Paris — French pharmaceuticals group Sanofi said on Wednesday it had suffered from low uptake for a new cholesterol drug and from concerns about a dengue vaccine but expressed confidence its pipeline of new products would support growth.

The world’s sixth-largest drug maker, which is battling to contain the fallout from a safety row in the Philippines over dengue vaccine Dengvaxia, said that it expected to file nine regulatory submissions in the next 18 months.

Some investors have voiced discontent with the group’s product pipeline and its failure to engage in a large acquisition since it appointed Olivier Brandicourt as CE in 2015.

Sanofi is under pressure to stand out in research and development as its diabetes division still has to overcome pricing constraints in the US, where its blockbuster insulin medication Lantus has lost its patent.

Brandicourt said at a company investor day that the group was "on track" to sell its European generic drugs unit in "the coming year", a long-awaited deal that could be worth more than €2bn, sources say.

"We are making good progress overall on our roadmap and I am confident that Sanofi now is much better positioned to deliver the sustained and long-term growth that our shareholders are expecting from us," he said.

The company said in November 2015 that its five-year strategic plan would result in six key launches, which were likely to generate peak sales of €12bn-€14bn by 2025.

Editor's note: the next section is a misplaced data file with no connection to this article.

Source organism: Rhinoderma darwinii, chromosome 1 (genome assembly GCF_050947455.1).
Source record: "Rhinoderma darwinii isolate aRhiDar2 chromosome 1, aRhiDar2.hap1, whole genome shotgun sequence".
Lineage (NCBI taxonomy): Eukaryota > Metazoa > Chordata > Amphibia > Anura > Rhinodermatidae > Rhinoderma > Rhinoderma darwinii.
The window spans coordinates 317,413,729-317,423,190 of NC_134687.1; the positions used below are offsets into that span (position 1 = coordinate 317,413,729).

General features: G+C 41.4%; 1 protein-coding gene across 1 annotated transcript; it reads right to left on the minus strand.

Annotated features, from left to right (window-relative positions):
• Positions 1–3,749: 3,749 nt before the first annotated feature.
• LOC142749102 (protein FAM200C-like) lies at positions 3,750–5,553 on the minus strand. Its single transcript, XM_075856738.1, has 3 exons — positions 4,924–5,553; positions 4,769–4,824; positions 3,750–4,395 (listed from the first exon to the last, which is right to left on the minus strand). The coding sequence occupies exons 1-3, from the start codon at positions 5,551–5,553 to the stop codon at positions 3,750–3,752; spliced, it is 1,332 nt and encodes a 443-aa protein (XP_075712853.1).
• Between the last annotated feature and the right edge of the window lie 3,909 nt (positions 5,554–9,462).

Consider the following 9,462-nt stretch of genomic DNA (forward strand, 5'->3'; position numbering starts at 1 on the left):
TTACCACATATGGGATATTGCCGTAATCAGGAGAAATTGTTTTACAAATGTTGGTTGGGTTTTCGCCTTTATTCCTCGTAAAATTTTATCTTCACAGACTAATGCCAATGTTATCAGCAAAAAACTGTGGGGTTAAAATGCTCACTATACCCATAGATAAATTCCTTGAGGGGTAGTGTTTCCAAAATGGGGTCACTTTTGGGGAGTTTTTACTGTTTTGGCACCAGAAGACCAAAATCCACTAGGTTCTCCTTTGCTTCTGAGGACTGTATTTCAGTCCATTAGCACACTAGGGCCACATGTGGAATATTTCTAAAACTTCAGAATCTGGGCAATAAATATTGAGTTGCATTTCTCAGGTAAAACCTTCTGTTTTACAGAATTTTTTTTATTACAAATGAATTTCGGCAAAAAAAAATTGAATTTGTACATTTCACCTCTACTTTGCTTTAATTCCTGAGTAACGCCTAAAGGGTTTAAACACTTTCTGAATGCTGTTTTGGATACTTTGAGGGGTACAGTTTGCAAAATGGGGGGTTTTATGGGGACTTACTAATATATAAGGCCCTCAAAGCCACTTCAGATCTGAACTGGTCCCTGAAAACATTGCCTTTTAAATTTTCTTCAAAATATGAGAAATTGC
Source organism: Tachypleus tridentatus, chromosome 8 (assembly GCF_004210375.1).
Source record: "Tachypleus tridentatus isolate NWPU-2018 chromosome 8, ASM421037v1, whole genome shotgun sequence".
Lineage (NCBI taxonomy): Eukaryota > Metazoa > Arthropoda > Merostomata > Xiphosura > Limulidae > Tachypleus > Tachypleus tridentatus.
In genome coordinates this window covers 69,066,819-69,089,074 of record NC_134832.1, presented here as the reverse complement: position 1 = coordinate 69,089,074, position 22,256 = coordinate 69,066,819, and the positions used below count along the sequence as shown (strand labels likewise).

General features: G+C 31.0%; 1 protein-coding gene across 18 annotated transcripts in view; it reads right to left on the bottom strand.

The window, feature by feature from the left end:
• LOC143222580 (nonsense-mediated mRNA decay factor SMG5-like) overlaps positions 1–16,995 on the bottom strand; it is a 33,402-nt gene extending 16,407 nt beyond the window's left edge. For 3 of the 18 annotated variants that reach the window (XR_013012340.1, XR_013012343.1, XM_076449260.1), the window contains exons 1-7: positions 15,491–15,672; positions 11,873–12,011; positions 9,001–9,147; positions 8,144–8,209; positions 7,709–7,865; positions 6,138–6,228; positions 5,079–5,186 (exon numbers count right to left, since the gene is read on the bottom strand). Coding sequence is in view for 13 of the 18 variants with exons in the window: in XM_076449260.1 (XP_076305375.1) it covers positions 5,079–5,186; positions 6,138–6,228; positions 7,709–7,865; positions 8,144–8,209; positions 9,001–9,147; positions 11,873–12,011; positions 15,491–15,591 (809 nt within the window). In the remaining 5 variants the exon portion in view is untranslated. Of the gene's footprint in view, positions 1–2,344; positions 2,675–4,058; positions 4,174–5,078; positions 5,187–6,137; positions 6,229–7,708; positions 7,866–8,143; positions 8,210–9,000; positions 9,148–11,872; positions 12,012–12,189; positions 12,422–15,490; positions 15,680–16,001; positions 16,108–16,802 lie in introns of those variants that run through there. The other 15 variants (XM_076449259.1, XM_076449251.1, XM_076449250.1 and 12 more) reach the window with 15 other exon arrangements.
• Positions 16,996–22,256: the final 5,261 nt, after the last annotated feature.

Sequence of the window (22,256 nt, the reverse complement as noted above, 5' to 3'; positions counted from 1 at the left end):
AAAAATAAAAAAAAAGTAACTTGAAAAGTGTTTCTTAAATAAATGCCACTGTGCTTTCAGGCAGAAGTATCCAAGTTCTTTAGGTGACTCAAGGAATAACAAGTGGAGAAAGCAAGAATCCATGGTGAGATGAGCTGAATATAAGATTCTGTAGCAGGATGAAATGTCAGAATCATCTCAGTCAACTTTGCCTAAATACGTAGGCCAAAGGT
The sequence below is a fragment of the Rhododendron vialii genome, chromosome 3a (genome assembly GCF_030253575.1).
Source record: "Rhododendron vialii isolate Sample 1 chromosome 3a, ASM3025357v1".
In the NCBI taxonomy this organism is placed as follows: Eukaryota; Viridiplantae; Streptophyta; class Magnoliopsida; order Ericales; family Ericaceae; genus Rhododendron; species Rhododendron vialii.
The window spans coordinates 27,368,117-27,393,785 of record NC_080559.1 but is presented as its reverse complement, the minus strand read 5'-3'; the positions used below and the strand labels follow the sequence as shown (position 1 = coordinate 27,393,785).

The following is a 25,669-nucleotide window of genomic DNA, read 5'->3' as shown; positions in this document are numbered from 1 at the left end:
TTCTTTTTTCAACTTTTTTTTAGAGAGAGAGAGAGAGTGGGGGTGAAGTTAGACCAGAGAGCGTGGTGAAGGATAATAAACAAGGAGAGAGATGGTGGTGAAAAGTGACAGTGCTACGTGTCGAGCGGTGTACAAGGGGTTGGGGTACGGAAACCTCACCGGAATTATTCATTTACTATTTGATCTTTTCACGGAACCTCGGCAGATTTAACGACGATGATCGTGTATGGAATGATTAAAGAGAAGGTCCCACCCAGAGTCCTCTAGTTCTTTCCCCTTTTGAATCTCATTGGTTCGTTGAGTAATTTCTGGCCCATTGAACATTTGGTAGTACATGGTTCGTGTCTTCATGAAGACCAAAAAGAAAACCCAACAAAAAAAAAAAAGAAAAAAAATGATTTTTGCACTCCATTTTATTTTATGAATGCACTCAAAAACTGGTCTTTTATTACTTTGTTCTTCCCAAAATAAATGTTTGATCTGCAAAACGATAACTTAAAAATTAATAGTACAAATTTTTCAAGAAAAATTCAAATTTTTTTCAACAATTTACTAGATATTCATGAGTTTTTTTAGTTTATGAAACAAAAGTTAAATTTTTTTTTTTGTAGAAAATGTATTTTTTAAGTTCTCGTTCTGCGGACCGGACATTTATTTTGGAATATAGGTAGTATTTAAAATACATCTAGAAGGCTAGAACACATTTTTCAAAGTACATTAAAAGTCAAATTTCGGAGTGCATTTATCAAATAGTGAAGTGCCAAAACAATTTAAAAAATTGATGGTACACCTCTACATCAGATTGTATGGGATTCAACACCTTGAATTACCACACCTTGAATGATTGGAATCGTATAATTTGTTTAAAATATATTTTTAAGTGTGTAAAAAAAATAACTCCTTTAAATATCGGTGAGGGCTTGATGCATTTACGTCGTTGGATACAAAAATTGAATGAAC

One of them, Dengvaxia, is proving disappointing after findings the vaccine could, in some cases, increase the risk of severe dengue in recipients not previously infected by the virus. Once touted as a $1bn-a-year blockbuster, Dengvaxia’s initial sales in 2016 were only €55m.

Hurdles to patient access by health insurers and pharmacy benefit managers have also led to disappointing sales in Sanofi’s new cholesterol drug Praluent.

"When I turn to delivering outstanding launches I concede that our record over the past two years has been mixed," Brandicourt said. "While we are not changing our ambition of combined peak sales, we are clearly much more reliant on our immunology franchise."

In immunology, Sanofi has been focusing on "multitargeting" drugs that have the potential to treat more than one disease.

One example is dupilumab, which was developed with US partner Regeneron and for which it has secured approval in the US and Europe for eczema.

The drug is also expected to have uses in asthma, nasal polyps, eosinophilic esophagitis and food allergies. "Phase 3 development for dupilumab is now planned in chronic obstructive pulmonary disease," Sanofi said.

Sanofi, whose shares have underperformed major rivals, reiterated its strategy to rebuild its position in cancer treatment. It expected a first regulatory submission of its monoclonal antibody for relapsed refractory multiple myeloma in 2018.

The Cancer Research Institute said last week the race to develop new immunotherapy treatments for cancer had sparked an unprecedented expansion in the oncology drug pipeline, with more than 2,000 immune system boosters now in development.

The result is a scramble for patients to enrol in clinical trials, duplication of effort and probable failure of many projects, according to experts.


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